package main import ( "fmt" ) func main() { fruitarray := [...]string{"apple", "orange", "grape", "mango", "water melon", "pine apple", "chikoo"} fruitslice := fruitarray[1:3] fmt.Printf("length of slice %d capacity %d", len(fruitslice), cap(fruitslice)) //length of fruitslice is 2 and capacity is 6 }

In the above program, fruitslice is created from indexes 1 and 2 of the fruitarray. Hence the length of fruitslice is 2.

The length of the fruitarray is 7. fruiteslice is created from index 1 of fruitarray.

Hence the capacity of fruitslice is the no of elements in fruitarray starting from index 1 i.e from orange and that value is 6. Hence the capacity of fruitslice is 6. The program outputs length of slice 2 capacity 6.

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Multidimensional Slices

You can also define slices that consist of other slices as elements, with each bracketed list enclosed inside the larger brackets of the parent slice. Collections of slices like these are called multidimensional slices. T

hese can be thought of as depicting multidimensional coordinates; for example, a collection of five slices that are each six elements long could represent a two-dimensional grid with a horizontal length of five and a vertical height of six.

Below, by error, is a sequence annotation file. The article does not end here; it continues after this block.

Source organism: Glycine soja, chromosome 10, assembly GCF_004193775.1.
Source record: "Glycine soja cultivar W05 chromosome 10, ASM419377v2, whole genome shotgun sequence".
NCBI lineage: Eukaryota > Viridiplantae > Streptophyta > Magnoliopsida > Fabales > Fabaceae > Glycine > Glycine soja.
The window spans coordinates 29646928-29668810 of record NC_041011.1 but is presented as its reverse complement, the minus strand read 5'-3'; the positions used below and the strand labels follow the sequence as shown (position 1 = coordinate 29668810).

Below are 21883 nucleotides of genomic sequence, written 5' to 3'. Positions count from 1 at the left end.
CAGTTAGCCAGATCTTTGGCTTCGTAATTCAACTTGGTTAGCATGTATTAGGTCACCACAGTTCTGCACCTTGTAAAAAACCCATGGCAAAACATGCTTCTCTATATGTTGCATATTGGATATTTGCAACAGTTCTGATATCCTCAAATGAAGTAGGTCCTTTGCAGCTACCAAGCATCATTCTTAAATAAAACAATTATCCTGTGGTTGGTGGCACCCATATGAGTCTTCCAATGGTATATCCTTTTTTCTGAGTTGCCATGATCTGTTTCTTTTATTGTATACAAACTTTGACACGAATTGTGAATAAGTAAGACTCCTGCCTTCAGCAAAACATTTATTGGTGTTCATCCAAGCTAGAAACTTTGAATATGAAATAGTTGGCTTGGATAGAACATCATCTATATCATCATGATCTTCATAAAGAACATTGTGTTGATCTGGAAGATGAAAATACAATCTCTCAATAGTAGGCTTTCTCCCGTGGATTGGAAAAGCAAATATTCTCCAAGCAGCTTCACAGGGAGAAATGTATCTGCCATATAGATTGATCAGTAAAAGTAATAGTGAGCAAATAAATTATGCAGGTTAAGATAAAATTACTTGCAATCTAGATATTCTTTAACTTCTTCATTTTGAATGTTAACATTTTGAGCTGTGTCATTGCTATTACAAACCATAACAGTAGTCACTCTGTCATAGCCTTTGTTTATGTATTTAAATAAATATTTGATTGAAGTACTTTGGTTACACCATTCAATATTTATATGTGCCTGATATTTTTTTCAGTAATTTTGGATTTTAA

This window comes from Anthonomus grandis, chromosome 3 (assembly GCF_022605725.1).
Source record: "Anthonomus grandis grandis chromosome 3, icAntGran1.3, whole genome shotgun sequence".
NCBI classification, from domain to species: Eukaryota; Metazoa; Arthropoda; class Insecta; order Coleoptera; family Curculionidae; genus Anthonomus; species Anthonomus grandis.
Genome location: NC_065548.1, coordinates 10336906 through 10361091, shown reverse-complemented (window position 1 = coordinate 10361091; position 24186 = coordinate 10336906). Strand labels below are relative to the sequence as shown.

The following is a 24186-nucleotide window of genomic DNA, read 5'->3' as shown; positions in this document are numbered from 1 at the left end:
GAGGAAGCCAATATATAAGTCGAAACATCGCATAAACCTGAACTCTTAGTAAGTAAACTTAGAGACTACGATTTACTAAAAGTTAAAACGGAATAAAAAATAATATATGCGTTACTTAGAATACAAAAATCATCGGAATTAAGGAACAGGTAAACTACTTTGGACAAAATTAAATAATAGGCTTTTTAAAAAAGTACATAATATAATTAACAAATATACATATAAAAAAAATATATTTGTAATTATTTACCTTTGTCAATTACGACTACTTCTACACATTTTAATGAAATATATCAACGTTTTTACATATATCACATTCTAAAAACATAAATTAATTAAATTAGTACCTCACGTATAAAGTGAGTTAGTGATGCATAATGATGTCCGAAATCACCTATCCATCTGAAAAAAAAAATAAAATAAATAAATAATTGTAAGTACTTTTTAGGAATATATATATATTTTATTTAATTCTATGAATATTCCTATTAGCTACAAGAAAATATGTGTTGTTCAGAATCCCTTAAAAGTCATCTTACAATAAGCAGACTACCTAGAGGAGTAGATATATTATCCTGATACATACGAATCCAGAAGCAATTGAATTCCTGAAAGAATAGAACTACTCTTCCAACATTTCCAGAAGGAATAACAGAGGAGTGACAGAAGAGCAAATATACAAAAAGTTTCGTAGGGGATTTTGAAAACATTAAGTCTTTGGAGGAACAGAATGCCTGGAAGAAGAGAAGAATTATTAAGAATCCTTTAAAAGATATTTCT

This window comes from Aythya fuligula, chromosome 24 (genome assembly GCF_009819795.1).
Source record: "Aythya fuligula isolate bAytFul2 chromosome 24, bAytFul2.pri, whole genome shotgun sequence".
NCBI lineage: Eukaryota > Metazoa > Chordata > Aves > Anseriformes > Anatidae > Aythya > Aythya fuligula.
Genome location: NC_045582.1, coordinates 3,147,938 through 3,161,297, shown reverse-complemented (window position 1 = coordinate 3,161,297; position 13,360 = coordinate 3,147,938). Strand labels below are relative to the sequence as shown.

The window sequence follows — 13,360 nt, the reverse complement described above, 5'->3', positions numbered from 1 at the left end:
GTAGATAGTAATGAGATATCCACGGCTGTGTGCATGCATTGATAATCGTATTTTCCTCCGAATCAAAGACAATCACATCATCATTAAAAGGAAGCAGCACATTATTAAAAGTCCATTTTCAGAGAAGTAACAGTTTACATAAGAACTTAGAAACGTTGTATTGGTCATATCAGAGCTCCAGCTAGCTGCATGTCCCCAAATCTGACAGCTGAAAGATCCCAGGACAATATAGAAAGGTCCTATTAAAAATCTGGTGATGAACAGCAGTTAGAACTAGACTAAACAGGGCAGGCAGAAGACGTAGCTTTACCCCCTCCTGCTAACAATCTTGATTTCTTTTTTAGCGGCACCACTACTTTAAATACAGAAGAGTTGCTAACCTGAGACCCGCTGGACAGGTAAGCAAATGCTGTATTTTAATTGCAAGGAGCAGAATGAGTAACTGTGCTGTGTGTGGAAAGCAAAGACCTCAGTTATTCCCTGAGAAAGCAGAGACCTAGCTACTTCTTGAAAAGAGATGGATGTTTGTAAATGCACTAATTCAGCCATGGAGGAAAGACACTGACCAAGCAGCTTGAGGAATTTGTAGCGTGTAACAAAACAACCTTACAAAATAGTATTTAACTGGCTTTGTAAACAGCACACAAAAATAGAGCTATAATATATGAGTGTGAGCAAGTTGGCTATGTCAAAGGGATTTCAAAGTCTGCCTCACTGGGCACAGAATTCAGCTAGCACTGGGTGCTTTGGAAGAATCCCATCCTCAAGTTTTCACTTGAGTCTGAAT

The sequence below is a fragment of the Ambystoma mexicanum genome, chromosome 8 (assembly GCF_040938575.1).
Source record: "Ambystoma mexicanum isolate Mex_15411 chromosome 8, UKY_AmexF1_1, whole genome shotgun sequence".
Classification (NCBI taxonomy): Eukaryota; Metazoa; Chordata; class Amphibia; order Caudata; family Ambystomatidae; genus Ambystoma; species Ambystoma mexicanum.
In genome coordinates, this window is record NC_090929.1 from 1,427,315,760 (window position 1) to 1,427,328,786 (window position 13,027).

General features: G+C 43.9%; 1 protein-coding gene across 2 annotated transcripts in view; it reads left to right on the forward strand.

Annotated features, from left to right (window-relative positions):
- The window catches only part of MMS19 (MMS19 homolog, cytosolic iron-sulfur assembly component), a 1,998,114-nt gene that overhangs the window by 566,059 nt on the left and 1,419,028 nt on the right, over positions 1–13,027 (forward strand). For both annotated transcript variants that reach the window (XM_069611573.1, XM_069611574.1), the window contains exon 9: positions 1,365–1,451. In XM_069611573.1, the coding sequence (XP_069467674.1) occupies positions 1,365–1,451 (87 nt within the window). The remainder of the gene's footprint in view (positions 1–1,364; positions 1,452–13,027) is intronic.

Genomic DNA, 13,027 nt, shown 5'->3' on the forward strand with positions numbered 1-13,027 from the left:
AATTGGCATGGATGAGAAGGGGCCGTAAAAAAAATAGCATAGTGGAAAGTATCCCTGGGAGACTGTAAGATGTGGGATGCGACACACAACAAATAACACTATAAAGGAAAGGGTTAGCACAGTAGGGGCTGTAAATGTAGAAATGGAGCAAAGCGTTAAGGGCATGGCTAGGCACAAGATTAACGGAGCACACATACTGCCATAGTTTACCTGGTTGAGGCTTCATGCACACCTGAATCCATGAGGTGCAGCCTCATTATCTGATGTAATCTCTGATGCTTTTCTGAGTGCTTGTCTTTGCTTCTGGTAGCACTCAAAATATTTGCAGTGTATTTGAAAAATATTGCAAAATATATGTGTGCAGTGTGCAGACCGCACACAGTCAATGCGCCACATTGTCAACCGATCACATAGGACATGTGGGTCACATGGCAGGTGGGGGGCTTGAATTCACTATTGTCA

Let’s examine the following multidimensional slice:
package main

import "fmt"

func main() {
seaNames := [][]string{{"shark", "octopus", "squid", "mantis shrimp"}, {"Sammy", "Jesse", "Drew", "Jamie"}}


To access an element within this slice, we will have to use multiple indices, one for each dimension of the construct:
fmt.Println(seaNames[1][0]) fmt.Println(seaNames[0][0])

In the preceding code, we first identify the element at index 0 of the slice at index 1, then we indicate the element at index 0 of the slice at index 0. This will yield the following:
[[shark octopus squid mantis shrimp] [Sammy Jesse Drew Jamie]] Sammy shark

The following are the index values for the rest of the individual elements:
seaNames[0][0] = "shark" seaNames[0][1] = "octopus" seaNames[0][2] = "squid" seaNames[0][3] = "mantis shrimp" seaNames[1][0] = "Sammy" seaNames[1][1] = "Jesse" seaNames[1][2] = "Drew" seaNames[1][3] = "Jamie"

When working with multidimensional slices, it is important to keep in mind that you’ll need to refer to more than one index number in order to access specific elements within the relevant nested slice.

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In this tutorial, you learned the foundations of working with slices in Go. You went through multiple exercises to demonstrate how arrays are fixed in length, whereas slices are variable in length, and discovered how this difference affects the situational uses of these data structures.
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Next Tutorial: Understanding Maps in Go #19